Quantitative comparison of the chalcogenide glass GASIR with Germanium and Silicon for use in LWIR sensor lens design

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Quantitative comparison of the chalcogenide glass GASIR with Germanium and Silicon for use in LWIR sensor lens design

January 22nd 2014

 

The cost of a lens is to a large extent determined by the number and complexity of the optical components. Requirements such as resolution, focal length and f-number drive the size and number of elements. This is true especially for imaging optics, but with the rise in pixel count for sensing detectors it is becoming increasingly valid for sensor lenses as well.

Another key determinant of both design and price is the material being used. Germanium lenses have long been a favourite of the infrared lens designer due to the high refractive index, but suffer from drawbacks such as thermal drift and price fluctuations. Chalcogenide glasses have been developed to overcome these limitations, albeit at a lower refractive index. Where resolution is not as critical (i.e. for detectors with few pixels), silicon lenses are widely used.

A representative quantitative comparison between germanium, spherical silicon and GASIR for long-wave infrared sensor lenses is shown below and takes into account such parameters as field of view, f-number, MTF, lens size and energy throughput (ETP). The latter parameter is defined as the transmission of the entire system scaled by the square of the reciprocal of the f-number:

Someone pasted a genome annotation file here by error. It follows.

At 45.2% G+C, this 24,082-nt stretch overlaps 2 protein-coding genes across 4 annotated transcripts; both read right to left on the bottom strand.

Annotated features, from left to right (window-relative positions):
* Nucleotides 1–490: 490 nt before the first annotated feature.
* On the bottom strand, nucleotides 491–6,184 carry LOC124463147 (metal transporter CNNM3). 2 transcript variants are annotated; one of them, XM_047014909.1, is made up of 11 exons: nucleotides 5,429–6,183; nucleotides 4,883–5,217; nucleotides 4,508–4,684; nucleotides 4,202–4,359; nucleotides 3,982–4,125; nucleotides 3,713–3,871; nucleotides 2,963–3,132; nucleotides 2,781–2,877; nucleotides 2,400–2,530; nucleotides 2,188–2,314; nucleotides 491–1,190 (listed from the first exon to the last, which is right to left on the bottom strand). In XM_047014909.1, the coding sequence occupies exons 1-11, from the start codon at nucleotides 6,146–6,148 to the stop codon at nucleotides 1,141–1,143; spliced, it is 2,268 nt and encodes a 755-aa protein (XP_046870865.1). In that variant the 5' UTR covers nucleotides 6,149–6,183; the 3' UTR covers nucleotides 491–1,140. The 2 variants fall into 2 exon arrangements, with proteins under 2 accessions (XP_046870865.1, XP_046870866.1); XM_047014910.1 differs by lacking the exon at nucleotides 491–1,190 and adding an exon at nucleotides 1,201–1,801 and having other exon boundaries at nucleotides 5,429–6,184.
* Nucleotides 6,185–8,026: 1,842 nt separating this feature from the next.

ETP = τ/RF2.

  Germanium Silicon GASIR
Focal length 1.8mm  1.9mm 1.7mm
Total track length 7.5mm 9.6mm 5.4mm
Aperture-based f-number RF 1.00 1.25 1.03
DFOV 135° 134° 136°
Lens dimensions

 

(thickness x diameter)

4.4mm x 4.4 mm

3.2 mm x 3.2 mm

4.0 mm x 4.0 mm

2.6 mm x 3.5 mm

Energy throughput 0.94 0.40 0.86

 

 

On-axis MTF (full line) and MTF at 70% field height of a 160x120 17 µm detector (dash-dotted line). X-axis cutoff is half the Nyquist frequency.

 

The following trends can be seen: Germanium lenses tend to have good resolution, but suffer considerable thermal drift and the lenses are quite large and thus costly. Lenses in spherical silicon yield no practical results, as despite resolution being acceptable, thick lenses and a smaller f-number lead to energy throughput that is too low for sensing applications.

GASIR lenses, on the other hand, trade off a more compact design for slightly lower resolution. This, together with intrinsic material properties such as moldability and thermal stability, allows for a cost-effective solution with superior performance.

(JV, NS, JF)

published January 23rd 2014